By Pieter Arntz, Malwarebytes Labs
As if stress levels in the healthcare industry aren’t high enough due to the COVID-19 pandemic, risks to our healthcare system’s already fragile cybersecurity infrastructure are at an all-time high. From increased cyberattacks, to exacerbated vulnerabilities, to costly human errors, our healthcare cybersecurity has been sent into a tailspin due to COVID-19 (if it wasn’t already before).
No Time To Ship For A Bette Solution
Because of being occupied with fighting off the virus, many healthcare organizations have found themselves unable to shop for different security solutions better suited for their current situation.
For example, the Public Health England (PHE) agency, which is responsible for managing the COVID-19 outbreak in England, decided to prolong their existing contract with their main IT provider without allowing competitors to put in an offer. They did this to ensure their main task, monitoring the widespread disease, could go forward without having to worry about service interruptions or other concerns.
Extending a contract without looking at competitors is not only a recipe for getting a bad deal, but it also means organizations are unable to improve on the flaws they may have found in existing systems and software.
Attacks Targeting Healthcare Organizations
Even though there were some early promises of removing healthcare providers as targets after COVID-19 struck, cybercriminals sadly can’t be bothered to do the right thing for once. In fact, we have seen some malware attacks specifically target healthcare organizations since the start of the pandemic.
Hospitals and other healthcare organizations have shifted their focus and resources to their primary role. While this is completely understandable, it has placed them in a vulnerable situation. Throughout the COVID-19 pandemic, an increasing amount of health data is being controlled and stored by the government and healthcare organizations. Reportedly this has driven a rise in targeted, sophisticated cyberattacks designed to take advantage of an increasingly connected environment.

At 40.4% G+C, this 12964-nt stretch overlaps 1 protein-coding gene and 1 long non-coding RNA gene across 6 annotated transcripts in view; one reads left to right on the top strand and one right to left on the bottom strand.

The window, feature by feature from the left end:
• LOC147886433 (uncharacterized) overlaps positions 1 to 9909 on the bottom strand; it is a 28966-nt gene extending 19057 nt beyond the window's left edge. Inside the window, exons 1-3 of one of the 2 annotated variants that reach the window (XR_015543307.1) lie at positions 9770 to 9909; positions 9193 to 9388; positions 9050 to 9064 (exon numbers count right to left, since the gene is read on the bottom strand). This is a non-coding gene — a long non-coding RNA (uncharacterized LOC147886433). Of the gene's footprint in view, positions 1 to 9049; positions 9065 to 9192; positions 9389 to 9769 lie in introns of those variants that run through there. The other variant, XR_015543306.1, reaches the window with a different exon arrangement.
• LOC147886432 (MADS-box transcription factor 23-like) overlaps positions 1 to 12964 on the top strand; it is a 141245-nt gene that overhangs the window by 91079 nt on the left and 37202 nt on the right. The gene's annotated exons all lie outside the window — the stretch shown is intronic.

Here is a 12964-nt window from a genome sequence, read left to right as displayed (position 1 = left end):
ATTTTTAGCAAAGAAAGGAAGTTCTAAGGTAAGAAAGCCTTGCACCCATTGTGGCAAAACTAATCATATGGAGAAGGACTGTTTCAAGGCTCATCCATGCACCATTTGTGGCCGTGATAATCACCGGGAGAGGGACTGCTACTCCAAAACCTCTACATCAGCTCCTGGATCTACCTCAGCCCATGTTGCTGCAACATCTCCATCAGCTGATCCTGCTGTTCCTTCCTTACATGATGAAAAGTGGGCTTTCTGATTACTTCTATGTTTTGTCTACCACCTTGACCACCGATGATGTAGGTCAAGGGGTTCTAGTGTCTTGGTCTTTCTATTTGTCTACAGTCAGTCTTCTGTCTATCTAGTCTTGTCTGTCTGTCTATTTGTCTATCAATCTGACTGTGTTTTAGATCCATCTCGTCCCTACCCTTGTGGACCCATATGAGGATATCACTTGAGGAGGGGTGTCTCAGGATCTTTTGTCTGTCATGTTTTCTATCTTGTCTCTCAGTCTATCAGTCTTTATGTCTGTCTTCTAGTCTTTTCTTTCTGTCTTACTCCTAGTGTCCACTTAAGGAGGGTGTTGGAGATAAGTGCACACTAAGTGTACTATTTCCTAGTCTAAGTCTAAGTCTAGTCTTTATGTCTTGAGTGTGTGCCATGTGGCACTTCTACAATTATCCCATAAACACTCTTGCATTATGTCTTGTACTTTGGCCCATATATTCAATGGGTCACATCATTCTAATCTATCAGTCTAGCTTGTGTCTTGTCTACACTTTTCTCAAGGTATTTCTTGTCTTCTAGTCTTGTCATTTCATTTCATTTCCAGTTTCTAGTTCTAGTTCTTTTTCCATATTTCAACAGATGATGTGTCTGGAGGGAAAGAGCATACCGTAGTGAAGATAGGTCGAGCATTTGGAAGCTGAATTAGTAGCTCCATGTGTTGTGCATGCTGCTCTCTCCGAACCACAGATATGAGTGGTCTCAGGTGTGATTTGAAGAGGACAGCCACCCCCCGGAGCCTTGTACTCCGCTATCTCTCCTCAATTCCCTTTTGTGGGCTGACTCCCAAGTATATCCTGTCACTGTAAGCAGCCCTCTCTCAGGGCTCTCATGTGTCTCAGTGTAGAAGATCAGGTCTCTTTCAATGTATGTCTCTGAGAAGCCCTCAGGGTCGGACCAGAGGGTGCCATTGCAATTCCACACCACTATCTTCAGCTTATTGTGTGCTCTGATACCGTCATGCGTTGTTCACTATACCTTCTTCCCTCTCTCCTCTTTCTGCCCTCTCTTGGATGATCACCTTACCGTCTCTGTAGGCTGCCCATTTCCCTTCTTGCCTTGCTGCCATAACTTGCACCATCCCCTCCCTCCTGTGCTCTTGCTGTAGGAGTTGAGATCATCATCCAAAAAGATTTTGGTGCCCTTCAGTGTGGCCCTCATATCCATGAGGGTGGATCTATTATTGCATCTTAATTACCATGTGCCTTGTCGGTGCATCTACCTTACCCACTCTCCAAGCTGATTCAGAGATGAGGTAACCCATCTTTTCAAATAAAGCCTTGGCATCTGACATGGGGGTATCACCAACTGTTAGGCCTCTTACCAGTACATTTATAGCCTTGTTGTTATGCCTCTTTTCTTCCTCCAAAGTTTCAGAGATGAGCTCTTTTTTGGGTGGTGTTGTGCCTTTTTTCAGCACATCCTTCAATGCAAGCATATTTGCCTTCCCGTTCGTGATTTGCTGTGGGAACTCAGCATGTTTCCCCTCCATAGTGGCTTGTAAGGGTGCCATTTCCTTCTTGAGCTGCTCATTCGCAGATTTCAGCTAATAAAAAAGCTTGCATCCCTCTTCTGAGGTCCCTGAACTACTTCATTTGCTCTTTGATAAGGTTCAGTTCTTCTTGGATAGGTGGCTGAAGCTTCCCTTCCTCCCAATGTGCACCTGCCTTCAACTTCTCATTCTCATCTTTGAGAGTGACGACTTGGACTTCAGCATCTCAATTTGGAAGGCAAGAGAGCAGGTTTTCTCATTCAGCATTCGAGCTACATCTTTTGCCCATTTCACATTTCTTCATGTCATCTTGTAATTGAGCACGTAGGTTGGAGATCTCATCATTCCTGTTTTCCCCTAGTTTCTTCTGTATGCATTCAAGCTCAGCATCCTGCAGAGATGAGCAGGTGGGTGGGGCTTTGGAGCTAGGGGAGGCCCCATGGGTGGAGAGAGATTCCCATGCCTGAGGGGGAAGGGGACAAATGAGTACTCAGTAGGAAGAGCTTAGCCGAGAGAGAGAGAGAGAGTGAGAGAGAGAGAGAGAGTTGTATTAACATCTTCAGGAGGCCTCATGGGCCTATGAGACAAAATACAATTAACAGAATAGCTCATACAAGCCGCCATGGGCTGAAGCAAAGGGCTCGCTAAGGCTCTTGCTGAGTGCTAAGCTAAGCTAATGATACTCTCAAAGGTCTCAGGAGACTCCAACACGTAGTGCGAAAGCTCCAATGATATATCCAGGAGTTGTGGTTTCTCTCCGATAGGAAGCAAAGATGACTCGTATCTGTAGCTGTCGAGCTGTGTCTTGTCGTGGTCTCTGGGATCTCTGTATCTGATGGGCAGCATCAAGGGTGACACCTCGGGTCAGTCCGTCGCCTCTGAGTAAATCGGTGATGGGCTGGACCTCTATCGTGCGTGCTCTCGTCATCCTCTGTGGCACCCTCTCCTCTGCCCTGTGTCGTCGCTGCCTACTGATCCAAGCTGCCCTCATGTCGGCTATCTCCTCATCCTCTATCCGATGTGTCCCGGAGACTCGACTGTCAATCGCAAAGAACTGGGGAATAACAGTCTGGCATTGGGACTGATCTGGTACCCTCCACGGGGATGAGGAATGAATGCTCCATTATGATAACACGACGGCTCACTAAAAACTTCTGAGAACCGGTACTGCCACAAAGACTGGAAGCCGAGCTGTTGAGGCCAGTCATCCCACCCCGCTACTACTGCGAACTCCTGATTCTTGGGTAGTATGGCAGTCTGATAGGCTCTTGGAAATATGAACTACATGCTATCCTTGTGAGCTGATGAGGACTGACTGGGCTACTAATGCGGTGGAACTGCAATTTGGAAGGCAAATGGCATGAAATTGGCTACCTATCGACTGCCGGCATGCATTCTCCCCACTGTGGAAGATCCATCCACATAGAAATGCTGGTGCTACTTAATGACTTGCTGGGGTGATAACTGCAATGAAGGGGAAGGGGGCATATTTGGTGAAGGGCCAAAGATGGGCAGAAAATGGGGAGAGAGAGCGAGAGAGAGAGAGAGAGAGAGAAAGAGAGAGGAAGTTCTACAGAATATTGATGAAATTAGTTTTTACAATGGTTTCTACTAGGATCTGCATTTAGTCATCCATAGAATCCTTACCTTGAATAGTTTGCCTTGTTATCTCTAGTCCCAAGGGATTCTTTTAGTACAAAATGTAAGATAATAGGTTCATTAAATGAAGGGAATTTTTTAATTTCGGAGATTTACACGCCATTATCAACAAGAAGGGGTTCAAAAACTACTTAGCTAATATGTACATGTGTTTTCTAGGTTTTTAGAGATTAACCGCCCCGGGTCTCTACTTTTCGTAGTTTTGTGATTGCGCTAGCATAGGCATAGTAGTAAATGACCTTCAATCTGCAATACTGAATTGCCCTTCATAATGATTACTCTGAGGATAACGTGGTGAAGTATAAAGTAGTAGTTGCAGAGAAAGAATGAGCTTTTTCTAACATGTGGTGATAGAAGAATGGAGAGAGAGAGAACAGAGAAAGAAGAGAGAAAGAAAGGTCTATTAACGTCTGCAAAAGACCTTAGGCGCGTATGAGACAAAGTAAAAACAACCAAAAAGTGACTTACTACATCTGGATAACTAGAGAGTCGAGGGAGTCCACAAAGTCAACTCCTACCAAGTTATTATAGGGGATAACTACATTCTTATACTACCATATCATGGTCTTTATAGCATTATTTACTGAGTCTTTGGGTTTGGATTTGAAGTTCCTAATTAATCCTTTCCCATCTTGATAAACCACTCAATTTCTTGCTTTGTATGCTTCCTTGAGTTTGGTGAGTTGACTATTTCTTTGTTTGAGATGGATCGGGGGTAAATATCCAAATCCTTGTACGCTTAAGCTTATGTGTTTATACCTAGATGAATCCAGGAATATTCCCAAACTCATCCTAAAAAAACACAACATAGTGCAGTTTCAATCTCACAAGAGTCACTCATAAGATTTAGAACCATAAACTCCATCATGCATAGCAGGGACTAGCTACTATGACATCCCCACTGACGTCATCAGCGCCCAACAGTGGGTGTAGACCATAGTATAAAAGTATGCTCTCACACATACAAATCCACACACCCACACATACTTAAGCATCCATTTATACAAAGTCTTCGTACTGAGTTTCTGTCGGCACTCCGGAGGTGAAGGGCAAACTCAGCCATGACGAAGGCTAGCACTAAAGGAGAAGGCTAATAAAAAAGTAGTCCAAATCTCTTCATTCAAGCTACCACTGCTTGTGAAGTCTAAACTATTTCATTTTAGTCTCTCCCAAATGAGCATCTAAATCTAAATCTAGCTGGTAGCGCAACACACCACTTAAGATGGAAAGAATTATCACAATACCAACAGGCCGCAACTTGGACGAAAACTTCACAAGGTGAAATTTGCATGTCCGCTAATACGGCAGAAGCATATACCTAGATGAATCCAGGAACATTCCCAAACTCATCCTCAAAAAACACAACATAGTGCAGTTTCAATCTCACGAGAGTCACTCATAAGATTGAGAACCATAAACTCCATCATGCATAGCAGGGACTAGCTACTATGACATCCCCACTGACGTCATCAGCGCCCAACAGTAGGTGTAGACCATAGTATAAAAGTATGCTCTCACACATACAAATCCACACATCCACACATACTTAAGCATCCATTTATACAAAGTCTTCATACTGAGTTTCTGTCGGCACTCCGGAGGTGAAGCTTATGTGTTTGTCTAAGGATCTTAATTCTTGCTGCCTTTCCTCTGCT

In healthcare, it’s also led to a rise in nation-state attacks, to steal valuable COVID-19 data and disrupt care operations. In fact, the sector has become both a target and a method of advanced social engineering attacks. Malicious actors taking advantage of the pandemic have already launched a series of phishing campaigns using COVID-19 as a lure to drop malware or ransomware.
COVID-19 has not only placed healthcare organizations in direct danger of cyberattacks, but some have become victims of collateral damage. There are, for example, COVID-19-themed business email compromise (BEC) attacks that might be aiming for exceptionally rich targets. However, some will settle for less if it is an easy target—like one that might be preoccupied with fighting a global pandemic.
As mentioned before, hospitals and other healthcare organizations run the risk of falling victim to “spray and pray” attack methods used by some cyber criminals. Ransomware is only one of the possible consequences, but arguably the most disruptive when it comes to healthcare operations—especially those in charge of caring for seriously ill patients.